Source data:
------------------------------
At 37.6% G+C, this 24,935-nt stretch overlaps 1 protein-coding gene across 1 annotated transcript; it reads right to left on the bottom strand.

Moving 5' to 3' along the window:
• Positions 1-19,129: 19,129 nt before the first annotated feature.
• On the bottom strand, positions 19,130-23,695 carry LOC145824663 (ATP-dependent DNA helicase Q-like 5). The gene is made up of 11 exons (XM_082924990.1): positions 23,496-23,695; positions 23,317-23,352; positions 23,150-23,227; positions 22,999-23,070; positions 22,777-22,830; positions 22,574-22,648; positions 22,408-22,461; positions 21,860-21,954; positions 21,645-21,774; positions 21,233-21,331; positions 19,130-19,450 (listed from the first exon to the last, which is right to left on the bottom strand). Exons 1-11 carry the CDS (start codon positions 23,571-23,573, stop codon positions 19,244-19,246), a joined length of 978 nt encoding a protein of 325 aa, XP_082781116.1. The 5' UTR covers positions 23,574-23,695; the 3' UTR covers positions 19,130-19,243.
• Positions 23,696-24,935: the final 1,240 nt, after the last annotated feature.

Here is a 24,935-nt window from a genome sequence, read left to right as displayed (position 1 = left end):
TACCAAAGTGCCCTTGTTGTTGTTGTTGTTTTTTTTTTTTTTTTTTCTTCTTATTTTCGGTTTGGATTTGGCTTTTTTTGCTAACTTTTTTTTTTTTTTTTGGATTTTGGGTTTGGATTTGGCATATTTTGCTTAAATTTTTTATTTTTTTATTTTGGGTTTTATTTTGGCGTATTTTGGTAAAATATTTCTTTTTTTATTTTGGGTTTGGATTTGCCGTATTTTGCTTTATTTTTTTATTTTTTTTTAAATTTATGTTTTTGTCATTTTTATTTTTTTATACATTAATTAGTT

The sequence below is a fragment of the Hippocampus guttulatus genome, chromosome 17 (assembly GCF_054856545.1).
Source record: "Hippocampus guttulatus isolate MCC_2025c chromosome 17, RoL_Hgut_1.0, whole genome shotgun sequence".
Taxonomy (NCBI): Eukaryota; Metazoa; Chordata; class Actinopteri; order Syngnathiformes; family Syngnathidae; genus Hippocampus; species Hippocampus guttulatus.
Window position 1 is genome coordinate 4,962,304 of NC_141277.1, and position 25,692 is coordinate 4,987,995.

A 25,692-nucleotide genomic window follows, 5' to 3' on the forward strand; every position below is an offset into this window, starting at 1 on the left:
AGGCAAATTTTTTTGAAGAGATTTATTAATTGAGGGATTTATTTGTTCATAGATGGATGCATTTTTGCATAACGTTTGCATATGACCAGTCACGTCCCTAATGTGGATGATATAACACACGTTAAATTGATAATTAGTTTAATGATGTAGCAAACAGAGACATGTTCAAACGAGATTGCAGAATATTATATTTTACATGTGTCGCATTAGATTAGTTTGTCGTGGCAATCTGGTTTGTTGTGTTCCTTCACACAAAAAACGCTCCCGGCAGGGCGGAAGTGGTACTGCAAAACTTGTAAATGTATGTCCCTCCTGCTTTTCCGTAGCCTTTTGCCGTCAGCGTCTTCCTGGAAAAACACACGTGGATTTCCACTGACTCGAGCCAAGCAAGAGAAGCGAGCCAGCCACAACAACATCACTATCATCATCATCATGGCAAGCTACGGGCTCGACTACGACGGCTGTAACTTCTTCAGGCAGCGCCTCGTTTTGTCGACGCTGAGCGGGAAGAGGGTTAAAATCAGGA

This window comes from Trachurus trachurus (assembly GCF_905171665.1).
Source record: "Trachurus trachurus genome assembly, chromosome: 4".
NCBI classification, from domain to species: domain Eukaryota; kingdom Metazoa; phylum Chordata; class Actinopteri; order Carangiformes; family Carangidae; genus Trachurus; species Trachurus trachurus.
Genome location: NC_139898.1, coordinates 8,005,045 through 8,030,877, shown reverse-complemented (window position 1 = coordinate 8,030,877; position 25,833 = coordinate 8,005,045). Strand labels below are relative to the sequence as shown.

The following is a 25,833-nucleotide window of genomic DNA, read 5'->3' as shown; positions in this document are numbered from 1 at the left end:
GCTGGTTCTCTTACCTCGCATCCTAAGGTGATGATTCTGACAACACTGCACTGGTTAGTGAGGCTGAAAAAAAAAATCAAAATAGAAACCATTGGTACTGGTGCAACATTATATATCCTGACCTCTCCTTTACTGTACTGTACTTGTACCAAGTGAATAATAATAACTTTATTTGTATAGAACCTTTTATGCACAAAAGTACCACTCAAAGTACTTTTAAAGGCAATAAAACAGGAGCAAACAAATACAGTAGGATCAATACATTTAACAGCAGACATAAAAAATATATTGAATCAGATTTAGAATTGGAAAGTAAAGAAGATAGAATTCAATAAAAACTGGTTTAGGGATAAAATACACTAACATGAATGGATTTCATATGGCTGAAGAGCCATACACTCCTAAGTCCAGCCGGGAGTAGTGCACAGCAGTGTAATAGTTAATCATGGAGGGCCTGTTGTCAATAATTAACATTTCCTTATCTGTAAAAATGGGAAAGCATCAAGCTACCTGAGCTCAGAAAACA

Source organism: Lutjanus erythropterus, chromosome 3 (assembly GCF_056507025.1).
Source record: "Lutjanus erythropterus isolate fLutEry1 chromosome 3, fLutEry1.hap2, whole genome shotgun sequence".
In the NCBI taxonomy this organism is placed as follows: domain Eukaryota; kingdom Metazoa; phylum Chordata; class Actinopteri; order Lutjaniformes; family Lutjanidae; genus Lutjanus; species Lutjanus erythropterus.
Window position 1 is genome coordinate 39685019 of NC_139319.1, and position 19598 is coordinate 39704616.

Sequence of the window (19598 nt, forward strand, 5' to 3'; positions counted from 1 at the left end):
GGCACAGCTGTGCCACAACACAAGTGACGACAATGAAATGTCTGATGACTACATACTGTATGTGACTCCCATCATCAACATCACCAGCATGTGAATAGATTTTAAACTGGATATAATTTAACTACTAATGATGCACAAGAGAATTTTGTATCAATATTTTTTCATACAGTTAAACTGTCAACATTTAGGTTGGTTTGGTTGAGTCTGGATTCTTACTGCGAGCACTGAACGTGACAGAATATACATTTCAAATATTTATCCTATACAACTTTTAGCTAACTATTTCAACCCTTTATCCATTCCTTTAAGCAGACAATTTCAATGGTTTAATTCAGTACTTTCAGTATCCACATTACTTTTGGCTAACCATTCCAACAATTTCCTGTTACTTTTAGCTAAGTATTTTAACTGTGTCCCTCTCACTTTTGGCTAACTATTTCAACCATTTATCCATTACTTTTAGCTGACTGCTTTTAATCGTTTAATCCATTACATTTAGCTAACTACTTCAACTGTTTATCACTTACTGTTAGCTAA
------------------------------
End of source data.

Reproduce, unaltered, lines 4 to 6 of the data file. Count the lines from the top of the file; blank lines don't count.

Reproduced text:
• On the bottom strand, positions 19,130-23,695 carry LOC145824663 (ATP-dependent DNA helicase Q-like 5). The gene is made up of 11 exons (XM_082924990.1): positions 23,496-23,695; positions 23,317-23,352; positions 23,150-23,227; positions 22,999-23,070; positions 22,777-22,830; positions 22,574-22,648; positions 22,408-22,461; positions 21,860-21,954; positions 21,645-21,774; positions 21,233-21,331; positions 19,130-19,450 (listed from the first exon to the last, which is right to left on the bottom strand). Exons 1-11 carry the CDS (start codon positions 23,571-23,573, stop codon positions 19,244-19,246), a joined length of 978 nt encoding a protein of 325 aa, XP_082781116.1. The 5' UTR covers positions 23,574-23,695; the 3' UTR covers positions 19,130-19,243.
• Positions 23,696-24,935: the final 1,240 nt, after the last annotated feature.

Here is a 24,935-nt window from a genome sequence, read left to right as displayed (position 1 = left end):